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Nov 7, 2001 02:25 AM

Seasoning fry pans

  • s

While we are on the subject of cook ware...I have copper cookware w stainless steel on the inside. They are beautiful and work nicely most of the time. I still have trouble w foods sticking to the bottom of the pan. Is there a way to season the pans so this doesn't happen?

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    1. Make sure the pan is hot before you put anything in it...and of course make sure you use enough oil

      1. Stainless steel, anodized aluminum, and enamel are all sticky--a fact that All-Clad, Calphalon and Le Creuset never seem to mention about their products. Stickiness is actually a desirable trait if you're trying to build a sauce based on the carmelized juices, but it can be annoying. There's no way to 'season' these surfaces, but the hot pan/hot oil trick does seem to reduce sticking.

        I think you're thinking of cast iron, which does become pretty non-stick when you season it.

        4 Replies
        1. re: Tom Meg

          I have heard a lot about getting a pan hot, then adding your oil and immediately putting your food in.

          I've tried it both ways (i.e. letting the oil get hot before adding the protein, or not) and haven't found a definitively preferential result.

          Does anyone know which works best under the laws of kitchen physics?

          1. re: Bob Brooks

            I grew up in a household where all the pots and pans were stainless. My mother had a special set of tools for scraping off the burnt-on gunk before washing.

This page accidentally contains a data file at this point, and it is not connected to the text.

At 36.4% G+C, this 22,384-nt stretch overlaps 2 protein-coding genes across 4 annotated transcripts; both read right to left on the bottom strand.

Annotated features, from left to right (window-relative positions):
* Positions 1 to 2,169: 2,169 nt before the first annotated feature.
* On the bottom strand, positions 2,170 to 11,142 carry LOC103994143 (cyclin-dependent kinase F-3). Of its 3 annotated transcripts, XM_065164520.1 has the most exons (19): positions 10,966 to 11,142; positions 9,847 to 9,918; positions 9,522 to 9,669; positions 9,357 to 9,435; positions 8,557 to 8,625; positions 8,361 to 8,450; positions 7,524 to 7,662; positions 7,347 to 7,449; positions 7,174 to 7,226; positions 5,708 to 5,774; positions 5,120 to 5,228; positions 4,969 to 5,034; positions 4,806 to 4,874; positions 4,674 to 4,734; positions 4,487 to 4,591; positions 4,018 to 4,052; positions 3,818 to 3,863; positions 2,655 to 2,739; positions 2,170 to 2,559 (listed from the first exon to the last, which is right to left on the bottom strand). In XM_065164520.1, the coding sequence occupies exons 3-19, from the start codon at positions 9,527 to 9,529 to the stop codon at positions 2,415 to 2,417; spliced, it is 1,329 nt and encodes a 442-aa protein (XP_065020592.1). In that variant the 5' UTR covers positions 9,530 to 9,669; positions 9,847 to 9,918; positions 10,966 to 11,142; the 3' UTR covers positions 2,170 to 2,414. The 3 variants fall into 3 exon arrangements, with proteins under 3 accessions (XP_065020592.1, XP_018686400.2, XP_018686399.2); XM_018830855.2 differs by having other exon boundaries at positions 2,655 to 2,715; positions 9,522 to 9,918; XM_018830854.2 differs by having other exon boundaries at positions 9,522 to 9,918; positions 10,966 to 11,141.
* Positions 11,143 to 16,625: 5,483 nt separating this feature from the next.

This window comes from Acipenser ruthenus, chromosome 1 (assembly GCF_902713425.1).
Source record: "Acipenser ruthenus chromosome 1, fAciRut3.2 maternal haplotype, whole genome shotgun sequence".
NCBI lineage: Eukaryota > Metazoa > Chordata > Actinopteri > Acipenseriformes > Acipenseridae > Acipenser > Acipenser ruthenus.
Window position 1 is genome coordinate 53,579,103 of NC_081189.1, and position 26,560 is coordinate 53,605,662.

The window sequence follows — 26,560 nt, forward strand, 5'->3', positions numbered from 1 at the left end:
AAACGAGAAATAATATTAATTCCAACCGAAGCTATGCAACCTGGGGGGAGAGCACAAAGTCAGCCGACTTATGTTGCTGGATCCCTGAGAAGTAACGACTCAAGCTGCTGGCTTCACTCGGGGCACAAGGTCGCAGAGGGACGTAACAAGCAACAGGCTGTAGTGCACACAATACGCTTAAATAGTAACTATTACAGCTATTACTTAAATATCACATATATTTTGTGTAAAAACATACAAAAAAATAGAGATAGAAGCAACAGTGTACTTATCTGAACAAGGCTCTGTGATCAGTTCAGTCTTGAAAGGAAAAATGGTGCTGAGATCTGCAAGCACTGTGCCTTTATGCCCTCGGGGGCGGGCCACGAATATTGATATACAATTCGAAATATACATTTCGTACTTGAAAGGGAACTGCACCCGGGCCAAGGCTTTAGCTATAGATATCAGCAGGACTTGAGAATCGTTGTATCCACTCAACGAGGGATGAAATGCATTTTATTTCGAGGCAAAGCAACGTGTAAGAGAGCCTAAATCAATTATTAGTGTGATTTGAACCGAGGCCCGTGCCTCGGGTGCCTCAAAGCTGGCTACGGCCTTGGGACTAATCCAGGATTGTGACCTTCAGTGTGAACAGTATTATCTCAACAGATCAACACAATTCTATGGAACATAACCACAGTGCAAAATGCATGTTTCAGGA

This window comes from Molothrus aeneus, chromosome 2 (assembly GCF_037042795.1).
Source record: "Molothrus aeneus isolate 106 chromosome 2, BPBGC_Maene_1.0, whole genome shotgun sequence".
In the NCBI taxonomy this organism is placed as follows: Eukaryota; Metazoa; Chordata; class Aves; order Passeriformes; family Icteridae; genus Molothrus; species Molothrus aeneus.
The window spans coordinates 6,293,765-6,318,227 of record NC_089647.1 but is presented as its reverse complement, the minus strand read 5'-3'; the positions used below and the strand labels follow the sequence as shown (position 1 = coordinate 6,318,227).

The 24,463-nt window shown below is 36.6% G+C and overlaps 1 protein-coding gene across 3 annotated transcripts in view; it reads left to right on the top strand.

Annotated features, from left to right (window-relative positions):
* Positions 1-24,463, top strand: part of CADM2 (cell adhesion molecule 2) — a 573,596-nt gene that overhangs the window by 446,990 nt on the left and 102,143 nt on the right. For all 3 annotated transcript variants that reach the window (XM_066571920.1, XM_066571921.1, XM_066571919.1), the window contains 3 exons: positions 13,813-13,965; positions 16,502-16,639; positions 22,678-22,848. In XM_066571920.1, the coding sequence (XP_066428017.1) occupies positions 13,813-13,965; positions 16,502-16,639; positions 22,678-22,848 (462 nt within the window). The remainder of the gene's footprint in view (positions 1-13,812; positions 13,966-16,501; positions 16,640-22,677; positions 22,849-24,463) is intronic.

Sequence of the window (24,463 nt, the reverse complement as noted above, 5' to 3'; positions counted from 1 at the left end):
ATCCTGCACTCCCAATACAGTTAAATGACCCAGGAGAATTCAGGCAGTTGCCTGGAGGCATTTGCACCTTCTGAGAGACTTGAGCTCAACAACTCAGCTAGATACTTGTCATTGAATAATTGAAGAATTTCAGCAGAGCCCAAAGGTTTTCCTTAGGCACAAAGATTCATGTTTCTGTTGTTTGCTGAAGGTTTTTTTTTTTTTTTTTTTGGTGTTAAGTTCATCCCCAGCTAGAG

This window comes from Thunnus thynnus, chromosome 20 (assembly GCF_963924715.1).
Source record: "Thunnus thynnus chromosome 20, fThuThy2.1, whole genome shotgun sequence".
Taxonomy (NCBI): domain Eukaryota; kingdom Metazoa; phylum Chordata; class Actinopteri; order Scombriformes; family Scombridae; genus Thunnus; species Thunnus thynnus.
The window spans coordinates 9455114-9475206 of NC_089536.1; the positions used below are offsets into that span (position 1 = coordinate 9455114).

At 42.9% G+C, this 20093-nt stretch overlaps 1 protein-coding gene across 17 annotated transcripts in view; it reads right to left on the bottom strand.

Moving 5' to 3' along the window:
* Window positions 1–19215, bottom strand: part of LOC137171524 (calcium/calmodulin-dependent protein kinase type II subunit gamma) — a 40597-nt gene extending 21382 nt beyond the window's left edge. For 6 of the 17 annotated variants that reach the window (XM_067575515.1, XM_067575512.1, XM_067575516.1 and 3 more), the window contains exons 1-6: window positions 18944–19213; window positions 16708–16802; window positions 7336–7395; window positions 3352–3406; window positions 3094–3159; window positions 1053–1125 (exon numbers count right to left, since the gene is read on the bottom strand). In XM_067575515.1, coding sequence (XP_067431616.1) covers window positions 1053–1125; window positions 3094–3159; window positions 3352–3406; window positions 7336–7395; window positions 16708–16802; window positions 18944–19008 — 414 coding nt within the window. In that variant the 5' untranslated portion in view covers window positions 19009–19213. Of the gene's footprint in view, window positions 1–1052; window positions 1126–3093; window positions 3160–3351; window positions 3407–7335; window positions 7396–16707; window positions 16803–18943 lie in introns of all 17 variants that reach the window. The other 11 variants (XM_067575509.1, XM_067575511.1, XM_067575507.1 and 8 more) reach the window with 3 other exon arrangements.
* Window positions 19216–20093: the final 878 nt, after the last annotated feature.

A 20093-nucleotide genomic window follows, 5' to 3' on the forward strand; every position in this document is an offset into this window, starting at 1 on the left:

1. re: ironmom


              I dont know what the science is precisely, but IMO you definitely want to heat the pan up really well before the fat goes in, and then the fat should be hot before the food goes in. This is if you are cooking something, like meat or an omelet, that needs to be seared or sealed to cook properly and that you think is going to stick. Wouldnot do this if I were sauteeing onions or bacon, for example.

            2. re: Bob Brooks

              My own unscientific thought is that as long as you're not talking about large quantities of oil, any small amount of oil that you add to a very hot pan is going to heat up almost immediately, especially if it's a nice thick pan that retains heat well. I notice this when I'm doing steaks in a cast iron skillet: the cold oil poured into the blazing hot pan reaches the shimmering stage as fast as I can drop the steaks in, and smokes very soon afterwards. The advantage to the hot pan/cold oil technique seems to me to spare the oil the trauma of prolonged heating. This becomes an issue especially if you're using a delicately flavored oil, like olive, or if you're using a fat that would burn if you left it in a hot pan for too long (eg, butter, lard or chicken fat that still had some cracklins in it).

          2. It really depends on what you're cooking. If you're cooking meats or fish, use a little oil and they'll release from the bottom of the pan when they're done, all by themselves. If you're charring to the bottom of the pan, you might be using too high a heat (copper is the best cookware conductor, so it's easy to use too hot a flame). For things like eggs, use butter.

            1 Reply
            1. re: Adam

              Also, if you move the food before it's formed a "skin," it will likely stick. Sometimes as the food just begins to seize up, you can give the pan a shake and it will move just enough to not stick. It's a matter of getting the feel of how your particular food, fat, and utensil work together.

              Also with regard to your copper pan. How thick it is may be part of the problem. In general the 2.5 thickness will yield more success. For me, however, the larger pans in that weight are a mite too heavy to handle.